That’s correct, Kurt, the BoC is practically in lockstep with the US when it comes to movement of interest rates. It’s been this way for decades. Besides, even if rates theoretically were to fall again, a few basis points is not enough to cause a flow back into real estate to any significant degree. It wasn’t interest rate hikes that caused the market to take a pause after the first quarter of this year. Government regulations put a chill on the market and the new stress test in January 2018 is bound to remove a lot of buyers from the pool regardless of any tweaks to interest rates.
If you compare what happened in 1989 in Toronto to what’s happening today some analysts were saying early this year that the peak of the bubble was still about two years away (2019) considering mortgage rates stay the same, income keep growing and debt affordability taken into consideration as well.
However shortly after that the Ontario housing plan was introduced and the mortgage rate is now up by about 0.5. So average prices fell from April and the bubble momentum got broken before maturity in 2019 as per some analysts.
So if those analysts were right about the 2019 peak assumption this means we’re back to maybe a half bubble territory and the prices are set to go up again in the next few years but now with the introduction of B-20 and the expectation of rising interest rate the price will flatten out instead of rising again which coincides with what some analysts from banks are predicting as flat prices for a while.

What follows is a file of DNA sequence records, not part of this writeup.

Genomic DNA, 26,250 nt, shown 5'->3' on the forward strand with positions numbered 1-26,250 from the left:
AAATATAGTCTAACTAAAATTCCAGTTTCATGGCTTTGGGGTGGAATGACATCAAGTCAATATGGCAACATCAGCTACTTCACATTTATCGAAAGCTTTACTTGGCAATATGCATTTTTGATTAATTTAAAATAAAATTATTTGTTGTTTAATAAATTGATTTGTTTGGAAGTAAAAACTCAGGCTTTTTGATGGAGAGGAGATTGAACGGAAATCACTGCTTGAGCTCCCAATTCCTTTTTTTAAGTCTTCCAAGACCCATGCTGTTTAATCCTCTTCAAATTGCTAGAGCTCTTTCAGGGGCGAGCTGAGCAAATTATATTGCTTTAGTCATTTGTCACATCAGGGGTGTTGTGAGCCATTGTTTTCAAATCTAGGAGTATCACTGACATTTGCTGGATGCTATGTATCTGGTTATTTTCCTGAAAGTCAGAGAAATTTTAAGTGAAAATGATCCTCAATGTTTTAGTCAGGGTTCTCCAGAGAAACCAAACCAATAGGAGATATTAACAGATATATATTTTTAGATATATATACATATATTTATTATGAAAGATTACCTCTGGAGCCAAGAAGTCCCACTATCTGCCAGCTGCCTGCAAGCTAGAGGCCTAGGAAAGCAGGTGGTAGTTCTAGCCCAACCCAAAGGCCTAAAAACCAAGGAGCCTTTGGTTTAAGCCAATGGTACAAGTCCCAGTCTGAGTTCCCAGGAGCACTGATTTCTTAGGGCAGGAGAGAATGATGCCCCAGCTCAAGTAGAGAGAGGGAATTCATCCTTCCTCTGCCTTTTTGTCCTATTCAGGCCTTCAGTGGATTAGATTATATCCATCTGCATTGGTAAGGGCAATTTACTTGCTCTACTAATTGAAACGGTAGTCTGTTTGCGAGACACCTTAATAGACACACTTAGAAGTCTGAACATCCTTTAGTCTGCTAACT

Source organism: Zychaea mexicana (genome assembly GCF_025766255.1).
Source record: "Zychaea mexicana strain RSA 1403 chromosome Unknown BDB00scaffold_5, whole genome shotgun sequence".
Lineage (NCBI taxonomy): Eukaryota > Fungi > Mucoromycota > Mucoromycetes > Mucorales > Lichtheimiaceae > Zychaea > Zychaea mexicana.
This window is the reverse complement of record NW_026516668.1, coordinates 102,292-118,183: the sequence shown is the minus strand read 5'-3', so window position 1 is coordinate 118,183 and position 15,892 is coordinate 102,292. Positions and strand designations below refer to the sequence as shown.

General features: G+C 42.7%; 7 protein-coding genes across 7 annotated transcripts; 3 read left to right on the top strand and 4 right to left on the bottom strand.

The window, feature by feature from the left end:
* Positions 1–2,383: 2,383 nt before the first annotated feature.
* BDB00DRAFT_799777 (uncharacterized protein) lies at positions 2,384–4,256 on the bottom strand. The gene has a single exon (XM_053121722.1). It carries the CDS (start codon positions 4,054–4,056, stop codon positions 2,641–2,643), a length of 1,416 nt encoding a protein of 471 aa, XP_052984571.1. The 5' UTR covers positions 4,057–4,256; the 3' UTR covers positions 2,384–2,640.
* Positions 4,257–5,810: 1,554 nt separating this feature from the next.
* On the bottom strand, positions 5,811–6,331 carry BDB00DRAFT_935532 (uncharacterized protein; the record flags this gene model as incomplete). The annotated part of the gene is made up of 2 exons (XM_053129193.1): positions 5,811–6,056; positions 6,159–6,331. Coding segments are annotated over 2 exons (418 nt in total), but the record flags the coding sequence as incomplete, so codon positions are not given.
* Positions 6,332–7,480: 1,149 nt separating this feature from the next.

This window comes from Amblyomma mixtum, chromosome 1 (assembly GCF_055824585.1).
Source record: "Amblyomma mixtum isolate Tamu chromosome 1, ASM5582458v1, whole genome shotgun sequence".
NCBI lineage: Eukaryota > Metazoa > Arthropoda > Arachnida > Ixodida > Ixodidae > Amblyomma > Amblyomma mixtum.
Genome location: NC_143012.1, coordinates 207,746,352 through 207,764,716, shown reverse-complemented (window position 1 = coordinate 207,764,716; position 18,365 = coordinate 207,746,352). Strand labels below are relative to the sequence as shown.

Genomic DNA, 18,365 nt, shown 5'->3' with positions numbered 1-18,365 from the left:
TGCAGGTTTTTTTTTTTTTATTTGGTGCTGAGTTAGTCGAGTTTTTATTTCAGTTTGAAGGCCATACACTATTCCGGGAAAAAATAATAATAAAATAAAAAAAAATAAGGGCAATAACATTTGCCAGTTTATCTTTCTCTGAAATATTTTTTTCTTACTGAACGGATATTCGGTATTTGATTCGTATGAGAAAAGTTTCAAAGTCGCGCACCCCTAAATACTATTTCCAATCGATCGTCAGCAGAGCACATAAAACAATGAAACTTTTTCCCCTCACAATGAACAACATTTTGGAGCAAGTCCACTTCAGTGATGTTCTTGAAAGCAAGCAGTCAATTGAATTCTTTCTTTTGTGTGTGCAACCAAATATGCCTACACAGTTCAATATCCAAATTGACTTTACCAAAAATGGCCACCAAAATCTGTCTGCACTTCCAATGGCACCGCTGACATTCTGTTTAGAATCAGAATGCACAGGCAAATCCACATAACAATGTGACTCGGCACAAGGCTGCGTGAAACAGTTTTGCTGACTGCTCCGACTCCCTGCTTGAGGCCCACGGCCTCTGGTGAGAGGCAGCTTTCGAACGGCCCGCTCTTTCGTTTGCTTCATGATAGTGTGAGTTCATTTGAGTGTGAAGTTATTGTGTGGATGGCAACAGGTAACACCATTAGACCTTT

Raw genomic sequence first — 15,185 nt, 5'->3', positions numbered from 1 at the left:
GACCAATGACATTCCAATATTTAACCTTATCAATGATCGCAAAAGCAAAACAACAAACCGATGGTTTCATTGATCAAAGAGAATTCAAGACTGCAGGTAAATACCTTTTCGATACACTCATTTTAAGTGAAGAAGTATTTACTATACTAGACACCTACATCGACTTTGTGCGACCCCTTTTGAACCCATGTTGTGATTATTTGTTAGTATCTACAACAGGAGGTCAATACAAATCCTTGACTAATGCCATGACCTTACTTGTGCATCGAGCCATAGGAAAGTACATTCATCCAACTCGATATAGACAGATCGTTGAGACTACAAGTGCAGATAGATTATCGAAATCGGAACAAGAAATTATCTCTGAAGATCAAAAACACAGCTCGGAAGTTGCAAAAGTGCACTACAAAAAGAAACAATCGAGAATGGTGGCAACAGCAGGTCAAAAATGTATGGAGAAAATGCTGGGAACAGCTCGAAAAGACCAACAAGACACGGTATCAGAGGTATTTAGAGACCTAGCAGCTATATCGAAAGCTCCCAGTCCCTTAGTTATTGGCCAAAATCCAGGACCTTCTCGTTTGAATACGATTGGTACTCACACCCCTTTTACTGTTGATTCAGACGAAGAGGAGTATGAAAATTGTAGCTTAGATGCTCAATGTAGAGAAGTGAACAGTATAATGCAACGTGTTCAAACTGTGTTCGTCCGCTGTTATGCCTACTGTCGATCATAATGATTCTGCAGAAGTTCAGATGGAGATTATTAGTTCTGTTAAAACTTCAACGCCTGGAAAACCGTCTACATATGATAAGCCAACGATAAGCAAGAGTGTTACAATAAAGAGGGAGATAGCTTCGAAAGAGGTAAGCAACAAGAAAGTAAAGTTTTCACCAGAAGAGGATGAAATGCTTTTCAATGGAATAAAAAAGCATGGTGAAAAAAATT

So all in all I find it a bit confusing with different views from different analysts and it’s getting more and more complicated to make a decision particularly with all the uncertainty in the market today.
If I have read all three articles correctly, this model does not pinpoint that the decline will begin this year. It tells you if/when the decline begins how much the prices will fall over how much time.
The credit exhaustion model does seem to indicate that the probability of the decline rises with falling index used by the model. So higher the price to income ratio compared to the model’s threshold the higher the chance of people’s sentiments tuning bearish and triggering correction down to the market’s support level.
Basically, what you are saying is that house prices are going to drop because we have run out of enough people with enough money to buy them at the current prices, and for various reasons houses still have to be sold.
So I am really late to the game here. I appreciate all that you’ve laid out and I am very much a novice in this area. Just have one question. In your other posts, you focus on Toronto, which makes sense. Is there anyway someone can take your model and apply it to their local area, if they have the appropriate data? Given that real estate is local and trends are regional (not always national) in nature, it would be great to see a break down by major urban areas in Canada.
Thanks again for putting this out there. Fascinating stuff.